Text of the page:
IN PUBLISHING NEWS, it has been revealed that JK Rowling was writing under a pseudonym, Robert Galbraith. She said, “As for the pseudonym, I was yearning to go back to the beginning of a writing career in this new genre, to work without hype or expectation and to receive totally unvarnished feedback. It was a fantastic experience and I only wish it could have gone on a little longer.”
It can be easy for pre-published authors to focus so much on the future that they miss the fun and adventure that this stage of the game affords. There’s something about the self-discovery of carving a new path that you just can’t get back once you’re accountable to agents and editors and public expectation.
There is something romantic about JK Rowling’s humble beginnings that she can never truly recapture. Back in 1995 (20 years ago!) she had the first glimpse of what eventually became Harry Potter. When she was in the most difficult time in her life, she moved to Edinburgh, rented a small flat and moved in with her infant daughter. She gave herself a year to write Harry Potter and spent her days in The Elephant House cafe, writing the novel by hand.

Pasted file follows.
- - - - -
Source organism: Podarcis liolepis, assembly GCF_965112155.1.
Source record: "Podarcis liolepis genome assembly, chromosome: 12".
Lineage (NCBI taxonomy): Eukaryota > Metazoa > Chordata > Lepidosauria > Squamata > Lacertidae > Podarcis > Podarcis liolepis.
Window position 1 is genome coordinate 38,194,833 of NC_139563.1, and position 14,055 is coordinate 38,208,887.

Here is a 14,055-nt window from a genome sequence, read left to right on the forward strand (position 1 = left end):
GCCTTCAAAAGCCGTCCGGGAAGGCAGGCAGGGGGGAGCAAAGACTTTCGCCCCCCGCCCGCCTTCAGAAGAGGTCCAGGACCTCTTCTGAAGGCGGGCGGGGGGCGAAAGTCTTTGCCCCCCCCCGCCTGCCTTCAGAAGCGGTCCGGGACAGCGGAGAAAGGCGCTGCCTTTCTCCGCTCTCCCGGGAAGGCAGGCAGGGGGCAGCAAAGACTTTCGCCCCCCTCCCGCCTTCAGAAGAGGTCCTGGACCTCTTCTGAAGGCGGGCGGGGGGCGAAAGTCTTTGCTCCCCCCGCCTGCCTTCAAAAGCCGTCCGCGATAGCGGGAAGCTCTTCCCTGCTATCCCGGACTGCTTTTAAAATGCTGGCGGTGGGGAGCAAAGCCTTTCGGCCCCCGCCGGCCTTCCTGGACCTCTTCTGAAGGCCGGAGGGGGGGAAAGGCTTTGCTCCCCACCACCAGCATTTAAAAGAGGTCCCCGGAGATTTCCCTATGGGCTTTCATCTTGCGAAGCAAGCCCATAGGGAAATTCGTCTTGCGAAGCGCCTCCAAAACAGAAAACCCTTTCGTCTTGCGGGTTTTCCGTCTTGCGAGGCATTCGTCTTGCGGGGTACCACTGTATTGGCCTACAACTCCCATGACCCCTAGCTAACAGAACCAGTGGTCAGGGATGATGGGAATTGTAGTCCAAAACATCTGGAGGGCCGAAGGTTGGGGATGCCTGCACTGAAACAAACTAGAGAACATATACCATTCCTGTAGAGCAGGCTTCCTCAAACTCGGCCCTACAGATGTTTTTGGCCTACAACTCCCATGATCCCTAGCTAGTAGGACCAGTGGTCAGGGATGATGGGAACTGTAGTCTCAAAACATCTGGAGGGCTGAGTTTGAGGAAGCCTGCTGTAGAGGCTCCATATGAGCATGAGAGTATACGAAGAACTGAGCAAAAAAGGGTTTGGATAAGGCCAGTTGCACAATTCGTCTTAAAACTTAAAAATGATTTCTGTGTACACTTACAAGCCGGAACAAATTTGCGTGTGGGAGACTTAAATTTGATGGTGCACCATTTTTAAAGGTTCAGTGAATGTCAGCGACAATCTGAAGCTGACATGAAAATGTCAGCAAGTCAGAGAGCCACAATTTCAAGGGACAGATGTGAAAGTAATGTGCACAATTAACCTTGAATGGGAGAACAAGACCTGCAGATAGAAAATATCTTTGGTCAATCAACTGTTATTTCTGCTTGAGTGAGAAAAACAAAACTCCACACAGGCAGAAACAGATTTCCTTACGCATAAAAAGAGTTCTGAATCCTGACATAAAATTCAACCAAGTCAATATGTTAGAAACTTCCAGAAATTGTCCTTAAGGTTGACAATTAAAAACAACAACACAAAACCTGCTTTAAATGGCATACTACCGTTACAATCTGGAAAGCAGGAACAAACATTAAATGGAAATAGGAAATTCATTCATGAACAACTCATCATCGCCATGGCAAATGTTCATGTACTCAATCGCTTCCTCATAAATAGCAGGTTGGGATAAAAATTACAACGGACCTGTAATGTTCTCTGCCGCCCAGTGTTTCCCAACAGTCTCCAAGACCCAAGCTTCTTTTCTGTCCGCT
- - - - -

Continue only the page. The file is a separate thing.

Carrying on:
Rowling’s revelation made me realize something: every step of the way is special. Sometimes when we’re feeling a particular pressure, we just want things to change. Yet, often when we look back we remember those times as being very meaningful. In those times, we felt truly alive. But it may be difficult to see in the moment. It’s only in hindsight when the past rises up in our memories as more glamorous and romantic.
To give you an example… when I look at this picture of JK Rowling when she was younger, having just moved into that infamous flat in Edinbourgh, I see someone who is fresh with hope and possibilities. There is a simplicity about her, a naturalness, a casualness. There is only that fresh hopefullness because there are not expectations to live up to now. There is no one dying to get an autograph or a photograph. Although a beginning might be dreaming of those days to come, once they do come, one might then wish for anonymity and privacy! One might wish for the obscurity to walk out of the house in sweats, unwashed hair, and no makeup. Just the freedom of pure creation. That’s what I see in the picture above.
Her she is in the days when Harry Potter was flying off the shelves as fast as she could write them. Now she’s really under some pressure! Yes, it’s good to know that one’s books are going to be published… no longer writing on spec, but that also means writing on a deadline, with everyone waiting to see what happens next, both the fans and the critics. And then there are all those people who want to take a chunk of that hard-earned money. The point is that there are upsides and downsides all along the way. If we can enjoy every moment rather than think the grass is always greener somewhere else, we won’t waste any of it.